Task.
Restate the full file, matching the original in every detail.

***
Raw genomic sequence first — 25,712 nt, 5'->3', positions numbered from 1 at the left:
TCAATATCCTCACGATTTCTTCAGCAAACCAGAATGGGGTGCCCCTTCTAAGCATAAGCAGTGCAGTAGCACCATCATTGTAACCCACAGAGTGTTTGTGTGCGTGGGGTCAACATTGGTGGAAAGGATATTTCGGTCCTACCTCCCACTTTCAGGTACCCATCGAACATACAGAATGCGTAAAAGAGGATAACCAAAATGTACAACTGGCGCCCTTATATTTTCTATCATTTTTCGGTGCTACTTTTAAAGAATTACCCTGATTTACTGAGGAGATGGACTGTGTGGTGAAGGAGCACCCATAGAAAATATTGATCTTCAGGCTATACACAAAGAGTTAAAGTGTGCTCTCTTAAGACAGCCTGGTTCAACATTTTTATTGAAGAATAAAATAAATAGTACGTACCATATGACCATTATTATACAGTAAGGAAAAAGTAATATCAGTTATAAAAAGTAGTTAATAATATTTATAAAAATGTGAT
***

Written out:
Raw genomic sequence first — 25,712 nt, 5'->3', positions numbered from 1 at the left:
TCAATATCCTCACGATTTCTTCAGCAAACCAGAATGGGGTGCCCCTTCTAAGCATAAGCAGTGCAGTAGCACCATCATTGTAACCCACAGAGTGTTTGTGTGCGTGGGGTCAACATTGGTGGAAAGGATATTTCGGTCCTACCTCCCACTTTCAGGTACCCATCGAACATACAGAATGCGTAAAAGAGGATAACCAAAATGTACAACTGGCGCCCTTATATTTTCTATCATTTTTCGGTGCTACTTTTAAAGAATTACCCTGATTTACTGAGGAGATGGACTGTGTGGTGAAGGAGCACCCATAGAAAATATTGATCTTCAGGCTATACACAAAGAGTTAAAGTGTGCTCTCTTAAGACAGCCTGGTTCAACATTTTTATTGAAGAATAAAATAAATAGTACGTACCATATGACCATTATTATACAGTAAGGAAAAAGTAATATCAGTTATAAAAAGTAGTTAATAATATTTATAAAAATGTGAT